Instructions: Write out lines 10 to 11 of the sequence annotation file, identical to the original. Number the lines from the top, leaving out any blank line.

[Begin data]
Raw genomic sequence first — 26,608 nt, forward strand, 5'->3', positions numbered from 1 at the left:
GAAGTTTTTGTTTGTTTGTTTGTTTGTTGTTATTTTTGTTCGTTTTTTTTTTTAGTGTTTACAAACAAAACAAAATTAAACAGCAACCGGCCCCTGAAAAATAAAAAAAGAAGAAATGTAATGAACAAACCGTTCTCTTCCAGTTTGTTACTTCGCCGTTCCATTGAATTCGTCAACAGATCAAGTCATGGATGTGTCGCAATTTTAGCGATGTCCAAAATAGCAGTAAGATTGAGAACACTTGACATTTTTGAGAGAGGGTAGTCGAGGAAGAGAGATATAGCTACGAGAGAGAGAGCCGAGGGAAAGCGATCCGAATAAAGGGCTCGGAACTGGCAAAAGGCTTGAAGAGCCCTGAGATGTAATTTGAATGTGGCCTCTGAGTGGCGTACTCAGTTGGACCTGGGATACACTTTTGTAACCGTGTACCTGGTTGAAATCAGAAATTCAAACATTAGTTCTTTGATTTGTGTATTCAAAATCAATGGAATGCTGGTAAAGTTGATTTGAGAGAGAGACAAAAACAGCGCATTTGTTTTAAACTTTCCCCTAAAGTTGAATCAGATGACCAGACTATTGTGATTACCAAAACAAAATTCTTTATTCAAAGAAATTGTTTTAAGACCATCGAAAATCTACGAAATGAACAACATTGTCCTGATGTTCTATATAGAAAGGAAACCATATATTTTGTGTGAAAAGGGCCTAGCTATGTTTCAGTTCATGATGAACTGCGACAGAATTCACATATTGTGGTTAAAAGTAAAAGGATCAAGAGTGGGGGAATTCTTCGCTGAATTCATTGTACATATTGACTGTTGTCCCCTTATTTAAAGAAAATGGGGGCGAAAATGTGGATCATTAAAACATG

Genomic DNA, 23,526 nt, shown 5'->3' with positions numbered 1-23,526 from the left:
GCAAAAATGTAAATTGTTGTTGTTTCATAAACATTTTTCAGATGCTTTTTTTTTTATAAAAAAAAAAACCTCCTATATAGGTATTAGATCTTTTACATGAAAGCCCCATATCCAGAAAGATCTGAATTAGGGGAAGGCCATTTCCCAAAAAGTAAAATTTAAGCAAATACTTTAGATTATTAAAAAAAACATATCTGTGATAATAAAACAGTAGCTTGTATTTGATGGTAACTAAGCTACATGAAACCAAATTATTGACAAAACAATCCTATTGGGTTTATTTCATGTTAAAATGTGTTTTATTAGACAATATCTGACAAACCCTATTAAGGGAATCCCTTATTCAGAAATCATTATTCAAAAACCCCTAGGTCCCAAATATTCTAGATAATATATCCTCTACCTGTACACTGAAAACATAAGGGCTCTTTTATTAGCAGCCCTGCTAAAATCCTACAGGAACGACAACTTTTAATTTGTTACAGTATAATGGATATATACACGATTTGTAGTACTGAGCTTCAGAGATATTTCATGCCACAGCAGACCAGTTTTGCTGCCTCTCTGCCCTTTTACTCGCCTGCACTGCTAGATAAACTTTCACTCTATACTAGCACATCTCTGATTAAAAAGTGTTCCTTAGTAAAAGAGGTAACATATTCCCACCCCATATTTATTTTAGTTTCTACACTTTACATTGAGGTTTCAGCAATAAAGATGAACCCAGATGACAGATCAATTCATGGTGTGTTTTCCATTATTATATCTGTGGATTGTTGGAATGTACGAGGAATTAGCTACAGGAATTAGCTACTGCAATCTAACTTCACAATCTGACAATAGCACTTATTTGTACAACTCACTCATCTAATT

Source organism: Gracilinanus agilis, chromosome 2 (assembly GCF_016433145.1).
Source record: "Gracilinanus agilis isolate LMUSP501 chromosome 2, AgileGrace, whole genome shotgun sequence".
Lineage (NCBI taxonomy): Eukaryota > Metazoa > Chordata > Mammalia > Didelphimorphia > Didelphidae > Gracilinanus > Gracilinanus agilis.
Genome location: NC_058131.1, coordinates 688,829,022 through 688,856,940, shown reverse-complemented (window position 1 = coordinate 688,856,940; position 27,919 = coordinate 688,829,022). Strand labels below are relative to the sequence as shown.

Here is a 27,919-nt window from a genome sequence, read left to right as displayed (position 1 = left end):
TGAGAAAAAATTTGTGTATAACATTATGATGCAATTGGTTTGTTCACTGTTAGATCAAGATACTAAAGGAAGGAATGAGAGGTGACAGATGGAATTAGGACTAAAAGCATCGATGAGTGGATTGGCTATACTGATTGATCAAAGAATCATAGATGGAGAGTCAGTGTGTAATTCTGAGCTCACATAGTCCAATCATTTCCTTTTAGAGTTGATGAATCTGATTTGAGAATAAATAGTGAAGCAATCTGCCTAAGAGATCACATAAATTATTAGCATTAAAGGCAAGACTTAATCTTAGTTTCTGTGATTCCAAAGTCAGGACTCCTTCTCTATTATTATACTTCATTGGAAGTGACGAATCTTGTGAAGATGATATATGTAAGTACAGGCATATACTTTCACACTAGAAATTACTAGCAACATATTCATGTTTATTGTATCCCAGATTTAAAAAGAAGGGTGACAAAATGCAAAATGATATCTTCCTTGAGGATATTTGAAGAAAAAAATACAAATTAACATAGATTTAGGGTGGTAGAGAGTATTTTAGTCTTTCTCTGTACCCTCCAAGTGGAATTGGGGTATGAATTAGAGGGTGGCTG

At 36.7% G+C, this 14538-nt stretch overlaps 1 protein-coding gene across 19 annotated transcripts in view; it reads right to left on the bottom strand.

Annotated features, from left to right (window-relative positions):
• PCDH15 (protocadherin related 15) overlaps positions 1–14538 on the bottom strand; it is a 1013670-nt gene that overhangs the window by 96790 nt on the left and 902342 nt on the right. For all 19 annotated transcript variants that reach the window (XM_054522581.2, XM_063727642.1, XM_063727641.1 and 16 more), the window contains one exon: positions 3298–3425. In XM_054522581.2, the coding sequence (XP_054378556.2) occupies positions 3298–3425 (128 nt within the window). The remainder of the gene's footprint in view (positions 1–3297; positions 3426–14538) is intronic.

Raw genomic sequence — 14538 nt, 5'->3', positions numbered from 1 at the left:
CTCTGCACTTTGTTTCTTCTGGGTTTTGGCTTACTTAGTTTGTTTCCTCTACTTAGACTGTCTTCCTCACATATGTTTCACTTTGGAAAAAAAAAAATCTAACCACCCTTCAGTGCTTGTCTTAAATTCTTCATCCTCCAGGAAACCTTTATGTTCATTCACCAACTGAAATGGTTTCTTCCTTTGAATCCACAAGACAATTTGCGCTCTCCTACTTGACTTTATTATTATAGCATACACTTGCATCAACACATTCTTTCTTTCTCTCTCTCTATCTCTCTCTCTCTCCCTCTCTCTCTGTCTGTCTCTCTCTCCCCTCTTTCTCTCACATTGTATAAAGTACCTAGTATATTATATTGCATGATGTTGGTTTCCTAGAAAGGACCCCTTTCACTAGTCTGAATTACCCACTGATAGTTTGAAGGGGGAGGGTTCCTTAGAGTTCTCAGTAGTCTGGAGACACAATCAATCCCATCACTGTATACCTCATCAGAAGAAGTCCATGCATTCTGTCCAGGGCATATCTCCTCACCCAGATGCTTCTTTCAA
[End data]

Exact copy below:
TGAGAAAAAATTTGTGTATAACATTATGATGCAATTGGTTTGTTCACTGTTAGATCAAGATACTAAAGGAAGGAATGAGAGGTGACAGATGGAATTAGGACTAAAAGCATCGATGAGTGGATTGGCTATACTGATTGATCAAAGAATCATAGATGGAGAGTCAGTGTGTAATTCTGAGCTCACATAGTCCAATCATTTCCTTTTAGAGTTGATGAATCTGATTTGAGAATAAATAGTGAAGCAATCTGCCTAAGAGATCACATAAATTATTAGCATTAAAGGCAAGACTTAATCTTAGTTTCTGTGATTCCAAAGTCAGGACTCCTTCTCTATTATTATACTTCATTGGAAGTGACGAATCTTGTGAAGATGATATATGTAAGTACAGGCATATACTTTCACACTAGAAATTACTAGCAACATATTCATGTTTATTGTATCCCAGATTTAAAAAGAAGGGTGACAAAATGCAAAATGATATCTTCCTTGAGGATATTTGAAGAAAAAAATACAAATTAACATAGATTTAGGGTGGTAGAGAGTATTTTAGTCTTTCTCTGTACCCTCCAAGTGGAATTGGGGTATGAATTAGAGGGTGGCTG

At 36.7% G+C, this 14538-nt stretch overlaps 1 protein-coding gene across 19 annotated transcripts in view; it reads right to left on the bottom strand.